The company, which has a market value of about $321 million, has yet to see that spike in shareholder value. Protective’s shares have been roughly flat over the past five years—a span when the overall stock market, as measured by the S&P 500, has risen more than 50 percent.
Shapiro continues to own shares of the company, and his father, Nathan Shapiro, and uncles, Robert Shapiro and Norton Shapiro, remain on the board. Members of the Shapiro family and associated business interests own 49 percent of Protective Insurance’s Class A stock and 20 percent of the company’s Class B stock, according to public filings.
Gunning for growth
The company has seen rapid growth over the past few years—which one outside observer familiar with the company sees as part of the problem.
“They grew much, much faster over the last couple of years than they did in the last 10. … and that was really, really stupid,” said Jeffrey Bronchick, a former Protective Insurance investor who is founder, principal and portfolio manager at Los Angeles-based Cove Street Capital.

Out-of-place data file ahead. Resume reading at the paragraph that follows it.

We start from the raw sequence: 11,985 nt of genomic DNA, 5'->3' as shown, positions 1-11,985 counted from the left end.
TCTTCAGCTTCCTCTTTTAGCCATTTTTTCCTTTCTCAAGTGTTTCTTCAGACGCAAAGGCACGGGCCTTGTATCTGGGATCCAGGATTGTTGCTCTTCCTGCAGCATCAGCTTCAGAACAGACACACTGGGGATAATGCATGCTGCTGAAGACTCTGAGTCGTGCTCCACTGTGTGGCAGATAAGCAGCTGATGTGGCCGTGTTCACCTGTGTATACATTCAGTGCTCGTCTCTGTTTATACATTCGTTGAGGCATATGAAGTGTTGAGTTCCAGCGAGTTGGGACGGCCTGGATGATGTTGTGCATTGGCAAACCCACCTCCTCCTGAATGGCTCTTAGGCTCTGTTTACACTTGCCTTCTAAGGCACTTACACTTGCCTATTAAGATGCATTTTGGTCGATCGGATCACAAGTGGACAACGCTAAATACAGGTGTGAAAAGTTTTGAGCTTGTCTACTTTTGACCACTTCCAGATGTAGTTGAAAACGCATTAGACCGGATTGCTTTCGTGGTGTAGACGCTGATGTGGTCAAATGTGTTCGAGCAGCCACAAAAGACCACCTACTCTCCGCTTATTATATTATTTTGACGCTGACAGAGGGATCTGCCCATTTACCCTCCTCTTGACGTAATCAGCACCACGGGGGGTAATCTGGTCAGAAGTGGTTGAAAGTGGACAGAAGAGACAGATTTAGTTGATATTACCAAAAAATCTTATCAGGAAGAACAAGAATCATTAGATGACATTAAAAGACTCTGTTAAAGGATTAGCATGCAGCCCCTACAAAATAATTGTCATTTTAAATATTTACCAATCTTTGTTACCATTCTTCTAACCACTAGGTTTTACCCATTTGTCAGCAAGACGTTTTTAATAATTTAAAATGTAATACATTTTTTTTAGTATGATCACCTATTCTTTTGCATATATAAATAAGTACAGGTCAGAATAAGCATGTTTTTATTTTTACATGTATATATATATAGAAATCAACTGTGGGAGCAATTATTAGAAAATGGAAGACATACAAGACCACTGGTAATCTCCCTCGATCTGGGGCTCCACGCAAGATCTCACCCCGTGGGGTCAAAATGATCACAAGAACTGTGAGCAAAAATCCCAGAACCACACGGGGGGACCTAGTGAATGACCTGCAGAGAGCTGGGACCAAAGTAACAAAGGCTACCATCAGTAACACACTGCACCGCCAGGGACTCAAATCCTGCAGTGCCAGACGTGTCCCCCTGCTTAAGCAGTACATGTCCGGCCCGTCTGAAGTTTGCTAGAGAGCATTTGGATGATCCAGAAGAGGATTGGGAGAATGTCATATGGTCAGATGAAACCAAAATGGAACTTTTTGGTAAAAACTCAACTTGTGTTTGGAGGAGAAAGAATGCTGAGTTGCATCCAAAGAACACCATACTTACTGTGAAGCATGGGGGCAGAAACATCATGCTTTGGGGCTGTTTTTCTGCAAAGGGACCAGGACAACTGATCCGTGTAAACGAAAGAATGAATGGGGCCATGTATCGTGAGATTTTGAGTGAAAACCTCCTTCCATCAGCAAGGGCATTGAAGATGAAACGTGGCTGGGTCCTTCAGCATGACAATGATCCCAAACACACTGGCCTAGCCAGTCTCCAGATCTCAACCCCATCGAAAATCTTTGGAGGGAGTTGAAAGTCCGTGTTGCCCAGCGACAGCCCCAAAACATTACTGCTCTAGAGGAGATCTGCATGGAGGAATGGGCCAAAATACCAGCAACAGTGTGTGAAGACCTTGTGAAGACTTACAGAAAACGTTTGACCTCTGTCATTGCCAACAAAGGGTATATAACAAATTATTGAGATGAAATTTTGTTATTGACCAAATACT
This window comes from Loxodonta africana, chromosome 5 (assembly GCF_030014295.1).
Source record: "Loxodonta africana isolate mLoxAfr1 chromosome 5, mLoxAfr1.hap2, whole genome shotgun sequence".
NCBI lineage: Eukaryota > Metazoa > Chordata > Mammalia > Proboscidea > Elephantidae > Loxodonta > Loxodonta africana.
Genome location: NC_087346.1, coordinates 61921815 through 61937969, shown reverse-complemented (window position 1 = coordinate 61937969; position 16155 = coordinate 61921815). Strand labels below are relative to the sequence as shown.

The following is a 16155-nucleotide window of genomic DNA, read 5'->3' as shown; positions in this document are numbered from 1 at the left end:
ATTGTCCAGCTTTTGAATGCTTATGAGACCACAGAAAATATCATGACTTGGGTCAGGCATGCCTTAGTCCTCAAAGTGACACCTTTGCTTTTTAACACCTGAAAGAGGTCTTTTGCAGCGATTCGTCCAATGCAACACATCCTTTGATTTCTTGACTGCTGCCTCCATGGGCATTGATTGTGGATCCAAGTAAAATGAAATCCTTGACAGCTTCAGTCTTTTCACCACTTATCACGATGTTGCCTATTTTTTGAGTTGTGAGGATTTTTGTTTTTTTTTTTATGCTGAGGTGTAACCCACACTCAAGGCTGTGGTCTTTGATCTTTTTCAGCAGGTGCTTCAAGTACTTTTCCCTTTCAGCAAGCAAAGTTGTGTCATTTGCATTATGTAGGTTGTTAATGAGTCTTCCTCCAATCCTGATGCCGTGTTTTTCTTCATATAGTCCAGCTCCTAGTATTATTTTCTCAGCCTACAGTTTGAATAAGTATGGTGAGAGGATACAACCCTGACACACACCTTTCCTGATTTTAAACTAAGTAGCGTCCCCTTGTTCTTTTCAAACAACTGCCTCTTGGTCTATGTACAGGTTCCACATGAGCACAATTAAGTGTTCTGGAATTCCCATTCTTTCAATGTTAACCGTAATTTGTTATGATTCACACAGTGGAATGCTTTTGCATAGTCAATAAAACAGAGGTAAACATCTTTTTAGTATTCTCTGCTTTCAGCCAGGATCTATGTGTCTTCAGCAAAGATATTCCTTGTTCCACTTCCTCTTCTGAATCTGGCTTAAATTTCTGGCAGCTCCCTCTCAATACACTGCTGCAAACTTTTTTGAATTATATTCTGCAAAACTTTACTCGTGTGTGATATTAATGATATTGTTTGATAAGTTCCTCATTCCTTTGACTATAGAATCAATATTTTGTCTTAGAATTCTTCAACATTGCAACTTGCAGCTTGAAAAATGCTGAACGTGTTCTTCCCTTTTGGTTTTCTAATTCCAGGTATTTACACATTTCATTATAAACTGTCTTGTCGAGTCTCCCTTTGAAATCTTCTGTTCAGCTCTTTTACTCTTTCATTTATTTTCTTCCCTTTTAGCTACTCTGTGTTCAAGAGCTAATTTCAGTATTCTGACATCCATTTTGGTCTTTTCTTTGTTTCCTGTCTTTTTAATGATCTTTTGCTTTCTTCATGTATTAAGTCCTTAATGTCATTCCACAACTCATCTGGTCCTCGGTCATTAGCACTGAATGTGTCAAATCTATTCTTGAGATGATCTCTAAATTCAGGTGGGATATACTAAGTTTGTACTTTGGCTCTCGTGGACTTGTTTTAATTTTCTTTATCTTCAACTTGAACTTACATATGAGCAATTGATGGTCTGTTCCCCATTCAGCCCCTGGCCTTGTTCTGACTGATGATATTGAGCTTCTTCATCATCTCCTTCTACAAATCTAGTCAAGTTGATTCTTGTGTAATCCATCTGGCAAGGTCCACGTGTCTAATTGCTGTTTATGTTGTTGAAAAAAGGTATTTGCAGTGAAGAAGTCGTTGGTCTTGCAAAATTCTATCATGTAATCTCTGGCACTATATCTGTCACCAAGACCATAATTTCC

The company’s gross premiums written rose $101 million, or 25 percent, in 2017, reaching $505 million. That was a huge change from past practice. Over the prior five years, gross premiums written increased a total of only $62 million.
But as Protective wrote more coverage, its claims experience deteriorated. Losses incurred on insurance coverage swelled to $248 million in 2017. In 2016, the last full year DeVito was at the helm, it was $186 million.
Through the first nine months of 2018, Protective reported gross premiums of $430 million, up 19 percent from a year earlier. But the company reported losses incurred on policies of $244 million and an overall loss of $9.5 million. It had earned $1.8 million in the same period a year earlier.